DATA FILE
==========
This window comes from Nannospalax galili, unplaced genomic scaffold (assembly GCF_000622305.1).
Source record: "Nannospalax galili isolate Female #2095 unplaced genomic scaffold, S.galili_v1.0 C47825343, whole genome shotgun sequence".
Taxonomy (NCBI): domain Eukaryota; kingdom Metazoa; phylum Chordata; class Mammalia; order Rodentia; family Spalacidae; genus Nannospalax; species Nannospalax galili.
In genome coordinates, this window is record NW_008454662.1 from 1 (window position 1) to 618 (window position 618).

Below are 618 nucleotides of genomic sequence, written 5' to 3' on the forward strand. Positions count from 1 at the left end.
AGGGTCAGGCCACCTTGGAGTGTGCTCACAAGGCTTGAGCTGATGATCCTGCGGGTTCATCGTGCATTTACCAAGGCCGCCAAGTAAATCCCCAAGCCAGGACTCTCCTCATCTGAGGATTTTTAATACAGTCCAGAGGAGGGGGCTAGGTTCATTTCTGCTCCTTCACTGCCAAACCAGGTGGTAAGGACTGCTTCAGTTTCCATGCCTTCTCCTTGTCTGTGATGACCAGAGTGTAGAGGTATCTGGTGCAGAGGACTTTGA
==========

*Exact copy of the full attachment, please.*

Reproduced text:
This window comes from Nannospalax galili, unplaced genomic scaffold (assembly GCF_000622305.1).
Source record: "Nannospalax galili isolate Female #2095 unplaced genomic scaffold, S.galili_v1.0 C47825343, whole genome shotgun sequence".
Taxonomy (NCBI): domain Eukaryota; kingdom Metazoa; phylum Chordata; class Mammalia; order Rodentia; family Spalacidae; genus Nannospalax; species Nannospalax galili.
In genome coordinates, this window is record NW_008454662.1 from 1 (window position 1) to 618 (window position 618).

Below are 618 nucleotides of genomic sequence, written 5' to 3' on the forward strand. Positions count from 1 at the left end.
AGGGTCAGGCCACCTTGGAGTGTGCTCACAAGGCTTGAGCTGATGATCCTGCGGGTTCATCGTGCATTTACCAAGGCCGCCAAGTAAATCCCCAAGCCAGGACTCTCCTCATCTGAGGATTTTTAATACAGTCCAGAGGAGGGGGCTAGGTTCATTTCTGCTCCTTCACTGCCAAACCAGGTGGTAAGGACTGCTTCAGTTTCCATGCCTTCTCCTTGTCTGTGATGACCAGAGTGTAGAGGTATCTGGTGCAGAGGACTTTGA